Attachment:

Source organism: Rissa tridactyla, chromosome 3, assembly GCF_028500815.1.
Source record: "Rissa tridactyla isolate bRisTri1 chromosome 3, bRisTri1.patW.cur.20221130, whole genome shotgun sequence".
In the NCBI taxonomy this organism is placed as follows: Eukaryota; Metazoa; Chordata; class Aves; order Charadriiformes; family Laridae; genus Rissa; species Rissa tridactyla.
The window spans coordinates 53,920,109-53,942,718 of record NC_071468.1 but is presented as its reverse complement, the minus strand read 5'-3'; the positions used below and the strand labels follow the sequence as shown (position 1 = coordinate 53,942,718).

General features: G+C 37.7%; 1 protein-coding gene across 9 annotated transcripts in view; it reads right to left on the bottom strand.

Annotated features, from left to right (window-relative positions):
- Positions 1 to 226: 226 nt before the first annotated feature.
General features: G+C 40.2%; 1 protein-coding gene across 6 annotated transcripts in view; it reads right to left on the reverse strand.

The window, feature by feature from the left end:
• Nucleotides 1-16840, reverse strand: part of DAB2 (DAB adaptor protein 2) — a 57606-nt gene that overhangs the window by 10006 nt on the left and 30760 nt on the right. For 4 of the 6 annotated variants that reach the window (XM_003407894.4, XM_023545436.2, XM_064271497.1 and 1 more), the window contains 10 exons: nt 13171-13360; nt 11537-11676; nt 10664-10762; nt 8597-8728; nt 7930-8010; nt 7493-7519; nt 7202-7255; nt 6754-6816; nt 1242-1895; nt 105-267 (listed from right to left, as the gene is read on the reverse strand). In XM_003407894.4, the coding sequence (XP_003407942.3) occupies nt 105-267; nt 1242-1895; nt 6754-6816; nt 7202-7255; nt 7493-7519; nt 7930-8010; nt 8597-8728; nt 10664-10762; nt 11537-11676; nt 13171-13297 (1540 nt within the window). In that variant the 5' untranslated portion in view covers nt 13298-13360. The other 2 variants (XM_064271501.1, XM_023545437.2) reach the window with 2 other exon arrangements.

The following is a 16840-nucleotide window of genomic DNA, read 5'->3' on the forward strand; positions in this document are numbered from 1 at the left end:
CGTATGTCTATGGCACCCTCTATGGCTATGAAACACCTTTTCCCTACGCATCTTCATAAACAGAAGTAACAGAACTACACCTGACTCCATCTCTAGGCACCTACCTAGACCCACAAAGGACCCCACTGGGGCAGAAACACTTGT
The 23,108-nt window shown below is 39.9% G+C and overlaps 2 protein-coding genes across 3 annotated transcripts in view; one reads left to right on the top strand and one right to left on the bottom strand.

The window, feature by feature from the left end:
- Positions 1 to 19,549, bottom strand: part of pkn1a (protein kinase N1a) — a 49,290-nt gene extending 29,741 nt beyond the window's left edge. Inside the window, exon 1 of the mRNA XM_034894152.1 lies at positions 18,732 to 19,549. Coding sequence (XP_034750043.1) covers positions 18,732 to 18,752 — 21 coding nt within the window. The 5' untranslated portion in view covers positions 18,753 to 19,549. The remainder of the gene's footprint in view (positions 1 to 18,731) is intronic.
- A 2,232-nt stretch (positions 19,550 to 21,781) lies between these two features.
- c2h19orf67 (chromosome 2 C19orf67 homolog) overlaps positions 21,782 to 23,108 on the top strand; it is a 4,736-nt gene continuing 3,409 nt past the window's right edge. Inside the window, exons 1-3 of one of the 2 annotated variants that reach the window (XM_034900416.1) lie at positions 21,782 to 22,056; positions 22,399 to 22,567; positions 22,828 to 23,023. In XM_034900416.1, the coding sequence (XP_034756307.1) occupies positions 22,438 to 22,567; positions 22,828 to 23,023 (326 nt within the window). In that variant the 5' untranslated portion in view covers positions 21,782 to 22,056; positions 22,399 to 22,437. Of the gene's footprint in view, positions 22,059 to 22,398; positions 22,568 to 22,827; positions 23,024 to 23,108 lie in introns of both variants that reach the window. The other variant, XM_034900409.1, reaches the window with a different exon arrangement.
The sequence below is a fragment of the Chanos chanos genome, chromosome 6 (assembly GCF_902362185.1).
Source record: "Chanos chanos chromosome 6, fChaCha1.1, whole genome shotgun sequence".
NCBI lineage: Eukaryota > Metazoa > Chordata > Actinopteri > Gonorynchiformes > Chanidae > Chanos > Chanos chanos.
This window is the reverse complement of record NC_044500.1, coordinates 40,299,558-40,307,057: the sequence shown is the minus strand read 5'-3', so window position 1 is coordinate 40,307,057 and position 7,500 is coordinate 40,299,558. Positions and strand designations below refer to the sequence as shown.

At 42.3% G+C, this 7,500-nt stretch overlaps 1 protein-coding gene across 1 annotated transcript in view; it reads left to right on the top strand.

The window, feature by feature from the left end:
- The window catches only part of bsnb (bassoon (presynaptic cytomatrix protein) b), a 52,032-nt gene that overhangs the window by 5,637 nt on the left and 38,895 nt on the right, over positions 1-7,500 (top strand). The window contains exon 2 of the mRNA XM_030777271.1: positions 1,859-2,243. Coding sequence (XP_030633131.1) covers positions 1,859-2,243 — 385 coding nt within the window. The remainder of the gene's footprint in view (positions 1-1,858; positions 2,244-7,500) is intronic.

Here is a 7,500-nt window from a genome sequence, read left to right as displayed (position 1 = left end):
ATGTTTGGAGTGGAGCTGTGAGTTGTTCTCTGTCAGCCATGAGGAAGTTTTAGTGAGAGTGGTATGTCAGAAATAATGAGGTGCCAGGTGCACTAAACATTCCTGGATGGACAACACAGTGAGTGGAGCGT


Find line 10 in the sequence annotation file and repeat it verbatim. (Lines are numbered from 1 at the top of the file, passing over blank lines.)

• Nucleotides 1-16840, reverse strand: part of DAB2 (DAB adaptor protein 2) — a 57606-nt gene that overhangs the window by 10006 nt on the left and 30760 nt on the right. For 4 of the 6 annotated variants that reach the window (XM_003407894.4, XM_023545436.2, XM_064271497.1 and 1 more), the window contains 10 exons: nt 13171-13360; nt 11537-11676; nt 10664-10762; nt 8597-8728; nt 7930-8010; nt 7493-7519; nt 7202-7255; nt 6754-6816; nt 1242-1895; nt 105-267 (listed from right to left, as the gene is read on the reverse strand). In XM_003407894.4, the coding sequence (XP_003407942.3) occupies nt 105-267; nt 1242-1895; nt 6754-6816; nt 7202-7255; nt 7493-7519; nt 7930-8010; nt 8597-8728; nt 10664-10762; nt 11537-11676; nt 13171-13297 (1540 nt within the window). In that variant the 5' untranslated portion in view covers nt 13298-13360. The other 2 variants (XM_064271501.1, XM_023545437.2) reach the window with 2 other exon arrangements.